# Low power sensor module

My next project requires me to have energy-efficient wireless sensor modules. Basically, these modules read sensor data and transmits it over a wireless transceiver.

Currently, my setup includes an Arduino Microcontroller and XBee modules. I have been considering using an MSP430 Launchpad instead, as its low power mode uses much less than the Arduino.

However, the XBee modules are crucial as they provide a 2 mile range which for my project is important. If you have suggestions of another transceiver around the same price that provide the same range and considerably lower power consumption, please comment on it below.

I would like this module to run for a year or at least six months, but the current prototype I have with an Arduino chip and an XBee module sending data every minute cleans out a 9V battery in an hour. I have read a lot about this problem and wanted to know if XBee's are out of question. Am I doing something wrong here? Is this a software or hardware problem. Maybe one of you guys have more experience than me so your opinion will definitely help here. Has anyone else tried this same design?

The Arduino is not designed for low power. For an answer to another question I recently estimated the Uno's current at 50 mA, at a 9 V input that's 450 mW. Part of the reason for the high power requirements is that Arduino has 2 microcontroller running at high clock frequencies.

Switching to the MSP430 platform looks like a good idea. I've used MSP430s running of a 32.768 kHz crystal which needed only 4 $\mu$A. (Power-down modes can go lower, but I couldn't stop the 32 kHz oscillator, because it took too long to start up.)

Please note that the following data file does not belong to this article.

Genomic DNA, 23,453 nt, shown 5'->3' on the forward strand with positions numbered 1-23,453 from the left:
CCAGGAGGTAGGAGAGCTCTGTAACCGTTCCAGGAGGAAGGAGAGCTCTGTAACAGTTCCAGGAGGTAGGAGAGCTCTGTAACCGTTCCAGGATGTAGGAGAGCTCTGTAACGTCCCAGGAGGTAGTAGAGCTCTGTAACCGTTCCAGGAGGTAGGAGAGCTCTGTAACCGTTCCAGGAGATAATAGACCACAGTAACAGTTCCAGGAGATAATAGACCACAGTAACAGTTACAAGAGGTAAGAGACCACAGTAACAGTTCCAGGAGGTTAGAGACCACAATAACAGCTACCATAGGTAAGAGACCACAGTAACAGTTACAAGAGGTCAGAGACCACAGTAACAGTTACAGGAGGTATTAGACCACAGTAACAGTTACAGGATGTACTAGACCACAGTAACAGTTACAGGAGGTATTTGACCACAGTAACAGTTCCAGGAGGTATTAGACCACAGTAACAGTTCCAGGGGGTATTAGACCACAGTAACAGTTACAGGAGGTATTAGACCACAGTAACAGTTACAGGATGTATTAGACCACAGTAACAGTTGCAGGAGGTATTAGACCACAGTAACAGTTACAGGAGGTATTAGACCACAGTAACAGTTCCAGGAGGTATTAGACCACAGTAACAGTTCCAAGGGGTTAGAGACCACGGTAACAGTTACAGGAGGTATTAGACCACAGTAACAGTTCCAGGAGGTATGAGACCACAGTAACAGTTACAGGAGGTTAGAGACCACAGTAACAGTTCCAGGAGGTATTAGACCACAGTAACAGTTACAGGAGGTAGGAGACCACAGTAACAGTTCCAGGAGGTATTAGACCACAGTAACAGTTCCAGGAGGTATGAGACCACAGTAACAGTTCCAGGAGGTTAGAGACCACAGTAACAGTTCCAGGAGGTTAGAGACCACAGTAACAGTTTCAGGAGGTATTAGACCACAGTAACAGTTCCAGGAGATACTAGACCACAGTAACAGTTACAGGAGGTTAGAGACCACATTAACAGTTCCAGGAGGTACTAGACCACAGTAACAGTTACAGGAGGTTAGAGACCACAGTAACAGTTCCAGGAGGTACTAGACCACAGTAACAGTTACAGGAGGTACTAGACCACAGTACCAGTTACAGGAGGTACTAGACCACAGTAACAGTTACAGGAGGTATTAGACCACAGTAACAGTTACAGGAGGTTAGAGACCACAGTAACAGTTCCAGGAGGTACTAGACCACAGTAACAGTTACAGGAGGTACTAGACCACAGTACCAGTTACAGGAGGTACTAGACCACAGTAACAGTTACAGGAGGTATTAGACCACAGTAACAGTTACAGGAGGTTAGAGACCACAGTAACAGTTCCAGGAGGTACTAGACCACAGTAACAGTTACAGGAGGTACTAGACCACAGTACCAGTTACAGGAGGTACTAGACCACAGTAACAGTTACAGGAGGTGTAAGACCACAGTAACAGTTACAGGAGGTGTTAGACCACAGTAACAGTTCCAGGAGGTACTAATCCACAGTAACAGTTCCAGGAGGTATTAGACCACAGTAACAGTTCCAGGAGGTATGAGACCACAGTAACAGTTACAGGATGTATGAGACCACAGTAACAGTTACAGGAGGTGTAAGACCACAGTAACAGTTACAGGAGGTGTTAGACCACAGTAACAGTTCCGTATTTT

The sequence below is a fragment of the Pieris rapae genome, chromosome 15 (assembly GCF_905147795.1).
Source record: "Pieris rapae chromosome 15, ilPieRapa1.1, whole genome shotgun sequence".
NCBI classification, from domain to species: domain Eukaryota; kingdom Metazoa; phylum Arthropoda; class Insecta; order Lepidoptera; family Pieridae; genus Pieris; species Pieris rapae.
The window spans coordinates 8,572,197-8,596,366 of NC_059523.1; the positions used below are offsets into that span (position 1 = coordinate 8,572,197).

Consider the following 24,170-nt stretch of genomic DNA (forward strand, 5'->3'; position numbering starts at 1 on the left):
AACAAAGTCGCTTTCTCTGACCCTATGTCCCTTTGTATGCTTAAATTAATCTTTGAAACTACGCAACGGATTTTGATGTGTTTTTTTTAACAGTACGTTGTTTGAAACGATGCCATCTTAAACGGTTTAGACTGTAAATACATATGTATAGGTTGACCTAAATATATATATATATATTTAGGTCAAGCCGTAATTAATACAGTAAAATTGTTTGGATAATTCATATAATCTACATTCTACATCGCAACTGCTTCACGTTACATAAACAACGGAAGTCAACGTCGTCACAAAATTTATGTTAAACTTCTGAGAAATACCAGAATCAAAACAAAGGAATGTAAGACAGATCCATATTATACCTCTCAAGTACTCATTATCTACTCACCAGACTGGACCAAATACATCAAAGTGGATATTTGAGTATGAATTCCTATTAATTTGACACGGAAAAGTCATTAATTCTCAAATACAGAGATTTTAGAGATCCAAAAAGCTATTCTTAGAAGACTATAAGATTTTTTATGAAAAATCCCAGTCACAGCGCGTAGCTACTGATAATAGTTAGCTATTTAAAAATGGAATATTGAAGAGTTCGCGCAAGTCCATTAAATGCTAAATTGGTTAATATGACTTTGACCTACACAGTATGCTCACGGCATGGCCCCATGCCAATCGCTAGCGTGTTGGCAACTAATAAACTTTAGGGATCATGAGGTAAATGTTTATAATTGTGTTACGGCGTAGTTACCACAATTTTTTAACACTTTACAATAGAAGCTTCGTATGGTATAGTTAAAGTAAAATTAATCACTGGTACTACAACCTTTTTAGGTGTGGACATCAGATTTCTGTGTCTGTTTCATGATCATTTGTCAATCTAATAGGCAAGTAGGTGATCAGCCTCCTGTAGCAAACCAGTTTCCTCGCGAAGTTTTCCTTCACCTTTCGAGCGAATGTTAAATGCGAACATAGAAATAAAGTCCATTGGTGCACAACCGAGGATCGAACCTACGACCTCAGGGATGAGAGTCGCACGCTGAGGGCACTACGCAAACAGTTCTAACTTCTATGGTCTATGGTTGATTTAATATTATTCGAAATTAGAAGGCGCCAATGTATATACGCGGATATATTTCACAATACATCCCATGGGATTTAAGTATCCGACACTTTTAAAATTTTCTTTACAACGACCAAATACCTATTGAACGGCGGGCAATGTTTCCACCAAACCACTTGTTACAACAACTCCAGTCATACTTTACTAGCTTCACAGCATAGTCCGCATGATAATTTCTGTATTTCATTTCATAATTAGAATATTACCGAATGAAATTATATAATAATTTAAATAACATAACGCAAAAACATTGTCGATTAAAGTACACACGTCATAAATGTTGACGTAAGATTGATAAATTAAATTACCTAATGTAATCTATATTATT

Then there's Xbee. A current of a few tens of mA is not unusual for RF modules, but maybe you can cut the average power consumption by switching it off for most of the time. This module has a transmit current of 48 mA, and a 27 mA receive current. If you would only transmit, and do that for 100 ms every minute your average current is 80 $\mu$A. Add 5 $\mu$A for standby and the MSP430, and a 250 mAh button cell will power it for 4 months. That's less than you specify, but somewhat better than the 1 hour you have now.

Other measures: try to get the Xbee's duty cycle further down. How much time do you really need to transmit a measurement (the 100 ms was a guesstimate)? Do you have to send every minute? Remember that 95 % of the current goes to the Xbee. If you can send once every ten minutes instead of every minute the battery will last 2 years! Smaller gains: can you shut the Xbee completely down instead of going to sleep; would save you 1.7 $\mu$A. Can the MSP430 run at a lower clock speed?

You will find other RF modules which require less power, but the 2 mile range may be a problem then.

• Yes I can work on shutting the XBee completely off... actually this is for a thermostat application which is relatively slow in making fast changes to the environment so it can send once maybe every 2 minutes? But thanks for the information. It really helps. At least now I know that I need to work on using the MSP430 in sleep mode and turning off the XBee. Since you have a lot of experience with the MSP430 I might need some help coding the sleep mode so Ill message if I do. Thanks so much! – tabchas Jun 23 '12 at 13:46
• @tabchas - note that a button cell may not be able to supply enough current for the Xbee during transmission, and that you may need to buffer with an electrolytic capacitor for the short burst. Success! – stevenvh Jun 23 '12 at 13:50
• If you're using one of the XBee modules with a rated range of 1+ miles, those use significantly more current on both transmit and receive. Also, I believe the XBee modules can operate without a microcontroller and they have built-in analog and digital I/O. – W5VO Jun 23 '12 at 23:29
• @W5VO - the module I referred to says 2.5 miles/4 km. About use without microcontroller, you'll need logic to periodically power-up and -down the module anyway, so I don't think that will be a big saving. But thanks for your reaction. – stevenvh Jun 24 '12 at 4:06
• Also a microcontroller such as the MSP430 Launchpad wont take much power anyways and I need it for sampling the temp sensor which is a DS18B20 digital sensor. – tabchas Jun 24 '12 at 5:48